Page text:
‘Entrance Gates’ or ‘Main Gates’ are terms that we hear in our daily lives, used as a point of entry to or from a space enclosed by walls. Main gates constructed ages ago truly defined epitome, grandeur and royalty and have been standing tall for many years, attracting spectators from all across the world. In the medieval times, gates were not something that could be seen guarding every house. The royals used gates to protect their castles, or at entrances to provinces or towns. Gradually, even the common people started using gates as safeguards and aesthetic elements of their houses.
Here is a list of a few main gate structures from TATA Steel, which truly define art and architecture and the intrinsic beauty that truly made them “Main Gates from Around the World”.
Versailles Golden Gates, Versailles, France
The ultimate in gilded gates, the Versailles Golden Gates are an exact replica of the original wrought and gold leaf gates that were destroyed more than 200 years ago during the French Revolution. The 80-meter golden gate that stands today is not the original one. Nothing was left of the old one that was destroyed during the French Revolution. The French government decided to build the exact replica of the golden gate. It took two years and 100,000 gold leaves to re-create this grand entrance to Louis XVI’s former palace.
The Golden gate of the Palace of Versailles displays excess opulence of French Royalty.
Wrought Iron Gate of Victoria Memorial, Kolkata, India
The famous memorial has 4 gates, where the north - western Canada Gate being the famous one for entry to the monument for visitors.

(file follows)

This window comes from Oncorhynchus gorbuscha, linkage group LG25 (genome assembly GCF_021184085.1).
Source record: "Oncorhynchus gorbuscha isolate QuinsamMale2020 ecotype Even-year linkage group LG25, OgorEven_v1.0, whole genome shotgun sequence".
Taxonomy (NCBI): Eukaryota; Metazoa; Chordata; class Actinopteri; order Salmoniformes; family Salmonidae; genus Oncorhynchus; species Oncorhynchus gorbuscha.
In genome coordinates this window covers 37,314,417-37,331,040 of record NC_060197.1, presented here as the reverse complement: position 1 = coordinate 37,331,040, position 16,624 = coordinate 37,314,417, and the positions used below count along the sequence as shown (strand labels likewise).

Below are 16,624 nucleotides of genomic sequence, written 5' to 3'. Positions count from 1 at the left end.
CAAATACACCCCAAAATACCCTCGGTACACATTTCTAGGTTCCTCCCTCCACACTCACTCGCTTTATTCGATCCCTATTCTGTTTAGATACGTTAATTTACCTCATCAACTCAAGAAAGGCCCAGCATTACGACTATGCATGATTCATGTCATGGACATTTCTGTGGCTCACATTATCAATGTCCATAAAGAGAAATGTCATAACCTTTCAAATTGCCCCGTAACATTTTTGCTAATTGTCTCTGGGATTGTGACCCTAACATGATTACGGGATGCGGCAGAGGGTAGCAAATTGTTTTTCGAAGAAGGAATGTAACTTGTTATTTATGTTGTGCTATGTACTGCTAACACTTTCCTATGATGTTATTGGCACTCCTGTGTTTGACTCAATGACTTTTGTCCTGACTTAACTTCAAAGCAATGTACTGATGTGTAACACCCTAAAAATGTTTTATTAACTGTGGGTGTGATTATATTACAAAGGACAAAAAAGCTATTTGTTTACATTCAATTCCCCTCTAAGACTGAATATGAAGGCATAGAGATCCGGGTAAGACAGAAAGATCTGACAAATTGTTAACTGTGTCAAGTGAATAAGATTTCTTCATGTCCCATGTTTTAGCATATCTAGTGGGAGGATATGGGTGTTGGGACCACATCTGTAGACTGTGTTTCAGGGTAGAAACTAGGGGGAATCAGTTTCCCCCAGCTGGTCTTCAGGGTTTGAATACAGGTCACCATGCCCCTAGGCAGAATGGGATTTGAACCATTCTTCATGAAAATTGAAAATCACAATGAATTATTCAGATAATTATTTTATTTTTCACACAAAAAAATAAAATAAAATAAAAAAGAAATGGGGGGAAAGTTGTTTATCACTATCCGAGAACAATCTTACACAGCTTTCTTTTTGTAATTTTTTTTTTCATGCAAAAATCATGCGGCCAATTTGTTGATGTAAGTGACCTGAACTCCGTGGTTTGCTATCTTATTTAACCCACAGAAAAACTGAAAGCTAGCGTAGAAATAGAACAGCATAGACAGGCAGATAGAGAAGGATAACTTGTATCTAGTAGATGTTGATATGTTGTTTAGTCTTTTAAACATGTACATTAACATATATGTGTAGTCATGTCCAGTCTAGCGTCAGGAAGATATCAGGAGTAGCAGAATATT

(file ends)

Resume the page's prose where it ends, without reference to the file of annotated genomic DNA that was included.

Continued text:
The gate was designed by Vincent Esch, the Superintending Architect of the Memorial during its construction, in 1921 and shipped in whole from England, is heavily ornamented iron gates in India.
The Rustic Iron gate is a reminder of the rich history of Kolkata.
Buckingham Palace Gates, London, UK
The wrought iron gates that surround Buckingham Palace have been the monarch's home since 1837.They have become well-known for wrought iron pieces and the gates are covered in regal decoration. The gates are an iconic symbol of the United Kingdom and the British monarchy. Known for its gilded accents and detailed depiction of the royal coat of arms, these regal and imposing gates were completed in 1911 by the Bromsgrove Guild of Applied Arts.
The epitome of honor, Buckingham Palace, UK.
Habsburg Gate, Budapest, Hungary
This majestic gate outside of Buda Castle in Budapest, is a remnant of the Austrian imperial rule in Hungary. The Habsburg Gate is known for its intricate wrought ironwork and striking statues This Baroque style gate adds grandeur to the castle palace.
The gates to the Austrian Legacy
The Iron Gates of Rasthrapati Bhawan, Delhi, India
The majestic gates of Rashtrapati Bhavan are a work of art in themselves with a width of six metres. There are 26’ wrought iron gates which mark the boundary of the presidential palace as a part of the longer grille that runs from Gate No. 2 on the southern side till the northernmost end of Rashtrapati Bhavan, at an height of 14’. With the motifs of Star of India adorning the Rashtrapati Bhavan Gates and a national emblem which is affixed right at the center, gives an overall impression of an intricate black lace that has floral synthesis.
The wrought iron gate is an example of legacy
History has it that gates have always been a symbol and emblem of royalty, pride, glory, wealth and power. Royal kingdoms did construct mighty and rich gates so asto portray their power and valor, which have now become signs of history, art and architecture. These gates around the world have witnessed tremendous events, of blood and sweat and glory, and now they stand tall , depicting the beautiful chronicles and antiquity that they once witnessed.